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Seven area parishes come together in ‘Journey of Faith’

HARTINGTON — In an effort to collaborate and share resources, seven area Catholic parishes will be grouped together under a new reorganization plan by the Archdiocese of Omaha called Journey of Faith.

St. Jane Frances de Chantal in Randolph; St. Michael in Coleridge; Holy Trinity in Hartington; St. Peter in Newcastle; St. Mary of the Seven Dolors in Osmond; St. Joseph in Ponca; and St. Paul in Plainview, will be considered one parish family. The parish family also includes Cedar Catholic High School and Holy Trinity Elementary schools in Hartington, and St. Mary of Dolors School in Osmond.

The Journey of Faith planning process, which began late last year, addresses the declining number of priests, falling participation in the faith, and shifting trends in both rural and urban areas. The Journey of Faith goal is for each parish family to become a “missional community” of outwardly sharing faith with others.

“When you evaluate the present parish to the goal and ask ‘How well are we doing?’ that’s a big question to ask ourselves,” the Rev. Owen Korte of the Holy Trinity parish in Hartington. “Once people become convinced of the goal - not to just get by but to try to thrive - how do we do that? There are some changes in order for that to happen.”

Under the Journey of Faith plan, no parishes are set to close, Korte said. Where and how many Masses are celebrated may change with limits placed on weekday and Sunday Masses per priest.

“It’s not saying that one priest can all of a sudden take care of 16 places. That’s impossible,” Korte said. “It’s really for us to find ourselves coming together as a church and seeing ourselves more united and working together.”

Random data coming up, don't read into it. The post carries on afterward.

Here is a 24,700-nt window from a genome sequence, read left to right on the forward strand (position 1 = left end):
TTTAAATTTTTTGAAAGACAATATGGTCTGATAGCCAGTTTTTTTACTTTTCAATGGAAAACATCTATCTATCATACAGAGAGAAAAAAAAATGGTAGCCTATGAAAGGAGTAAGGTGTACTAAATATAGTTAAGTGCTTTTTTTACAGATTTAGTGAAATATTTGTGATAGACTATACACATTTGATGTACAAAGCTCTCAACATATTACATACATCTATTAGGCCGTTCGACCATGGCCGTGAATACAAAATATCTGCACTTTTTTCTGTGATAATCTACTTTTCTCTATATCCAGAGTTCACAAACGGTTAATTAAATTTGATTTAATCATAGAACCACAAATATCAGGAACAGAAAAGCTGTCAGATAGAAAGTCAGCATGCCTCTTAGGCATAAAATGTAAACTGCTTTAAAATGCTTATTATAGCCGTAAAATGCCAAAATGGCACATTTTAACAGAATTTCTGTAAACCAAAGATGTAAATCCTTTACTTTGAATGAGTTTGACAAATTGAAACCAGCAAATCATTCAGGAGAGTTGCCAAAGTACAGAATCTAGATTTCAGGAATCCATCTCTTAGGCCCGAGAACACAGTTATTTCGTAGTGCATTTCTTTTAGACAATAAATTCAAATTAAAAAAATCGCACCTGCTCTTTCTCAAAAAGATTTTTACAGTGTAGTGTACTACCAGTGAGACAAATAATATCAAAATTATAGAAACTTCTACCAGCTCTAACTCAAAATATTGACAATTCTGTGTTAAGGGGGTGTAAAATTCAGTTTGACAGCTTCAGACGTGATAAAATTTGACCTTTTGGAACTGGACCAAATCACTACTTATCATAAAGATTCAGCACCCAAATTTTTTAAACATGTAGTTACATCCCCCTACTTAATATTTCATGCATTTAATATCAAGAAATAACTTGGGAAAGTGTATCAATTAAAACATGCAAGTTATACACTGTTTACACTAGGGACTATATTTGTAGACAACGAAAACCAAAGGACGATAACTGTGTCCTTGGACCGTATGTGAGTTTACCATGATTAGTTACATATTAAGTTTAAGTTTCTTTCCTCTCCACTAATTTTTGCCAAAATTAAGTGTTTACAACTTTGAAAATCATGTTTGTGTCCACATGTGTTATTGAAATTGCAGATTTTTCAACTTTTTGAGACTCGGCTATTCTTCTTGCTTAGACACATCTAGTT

The current number of three priests will reduce to two by 2033. But models for how parish families operate vary widely with each developing a plan for the best way to move forward. For example, the local parish family may implement the Journey of Faith plan by starting out with only two priests from the onset, he said.

Which priests would be assigned to the local parish family is unknown at this time.

Staffing at each parish may also change.

“We’re trying to consolidate our work together,” Korte said. “It’s trying to take common duties and combine them under one headship if at all possible.”

While some parishes have already taken steps to change Mass times, implementation for all in the archdiocese will begin next year. Korte estimates noticeable changes occurring with the local parish family next summer.

The Journey of Faith is specific to the Archdiocese of Omaha but the issues that lead to the reorganization are spread across the United States, Korte said.

The archdiocese’s 134 current parishes and missions are grouped into 22 urban and 12 rural families of parishes, generally including from two to 12 parishes with some families including from one to five schools.

Korte recognized change is difficult and the reactions from local parishioners to this major change in the church has run the gamut.

“Growth is necessary and it involves change,” Korte said in a Journey of Faith video message about the planning process. “Some changes we choose and some are given to us. But in the end, we’re asked to trust in the Lord.”